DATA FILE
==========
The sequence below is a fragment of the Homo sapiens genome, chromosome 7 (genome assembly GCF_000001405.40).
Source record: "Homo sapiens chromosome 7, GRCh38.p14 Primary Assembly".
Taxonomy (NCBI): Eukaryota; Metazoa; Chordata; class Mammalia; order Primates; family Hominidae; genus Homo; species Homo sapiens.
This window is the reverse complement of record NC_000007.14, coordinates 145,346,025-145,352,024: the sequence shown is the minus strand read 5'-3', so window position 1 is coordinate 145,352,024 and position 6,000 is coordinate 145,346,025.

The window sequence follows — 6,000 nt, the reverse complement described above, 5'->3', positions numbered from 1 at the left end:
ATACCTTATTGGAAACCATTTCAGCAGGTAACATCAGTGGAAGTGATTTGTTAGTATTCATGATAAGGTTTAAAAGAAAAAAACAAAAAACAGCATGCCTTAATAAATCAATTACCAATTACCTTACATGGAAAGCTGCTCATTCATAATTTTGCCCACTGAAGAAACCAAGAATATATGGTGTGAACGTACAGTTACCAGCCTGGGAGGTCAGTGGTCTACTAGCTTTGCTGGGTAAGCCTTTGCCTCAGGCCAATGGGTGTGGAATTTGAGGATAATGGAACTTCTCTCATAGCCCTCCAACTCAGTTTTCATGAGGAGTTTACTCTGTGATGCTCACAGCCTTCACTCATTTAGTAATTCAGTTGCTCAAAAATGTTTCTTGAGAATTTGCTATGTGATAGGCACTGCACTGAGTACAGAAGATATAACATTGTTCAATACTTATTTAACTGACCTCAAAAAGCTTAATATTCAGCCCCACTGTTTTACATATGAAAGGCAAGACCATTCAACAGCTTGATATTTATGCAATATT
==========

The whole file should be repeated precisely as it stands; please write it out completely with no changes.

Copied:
The sequence below is a fragment of the Homo sapiens genome, chromosome 7 (genome assembly GCF_000001405.40).
Source record: "Homo sapiens chromosome 7, GRCh38.p14 Primary Assembly".
Taxonomy (NCBI): Eukaryota; Metazoa; Chordata; class Mammalia; order Primates; family Hominidae; genus Homo; species Homo sapiens.
This window is the reverse complement of record NC_000007.14, coordinates 145,346,025-145,352,024: the sequence shown is the minus strand read 5'-3', so window position 1 is coordinate 145,352,024 and position 6,000 is coordinate 145,346,025.

The window sequence follows — 6,000 nt, the reverse complement described above, 5'->3', positions numbered from 1 at the left end:
ATACCTTATTGGAAACCATTTCAGCAGGTAACATCAGTGGAAGTGATTTGTTAGTATTCATGATAAGGTTTAAAAGAAAAAAACAAAAAACAGCATGCCTTAATAAATCAATTACCAATTACCTTACATGGAAAGCTGCTCATTCATAATTTTGCCCACTGAAGAAACCAAGAATATATGGTGTGAACGTACAGTTACCAGCCTGGGAGGTCAGTGGTCTACTAGCTTTGCTGGGTAAGCCTTTGCCTCAGGCCAATGGGTGTGGAATTTGAGGATAATGGAACTTCTCTCATAGCCCTCCAACTCAGTTTTCATGAGGAGTTTACTCTGTGATGCTCACAGCCTTCACTCATTTAGTAATTCAGTTGCTCAAAAATGTTTCTTGAGAATTTGCTATGTGATAGGCACTGCACTGAGTACAGAAGATATAACATTGTTCAATACTTATTTAACTGACCTCAAAAAGCTTAATATTCAGCCCCACTGTTTTACATATGAAAGGCAAGACCATTCAACAGCTTGATATTTATGCAATATT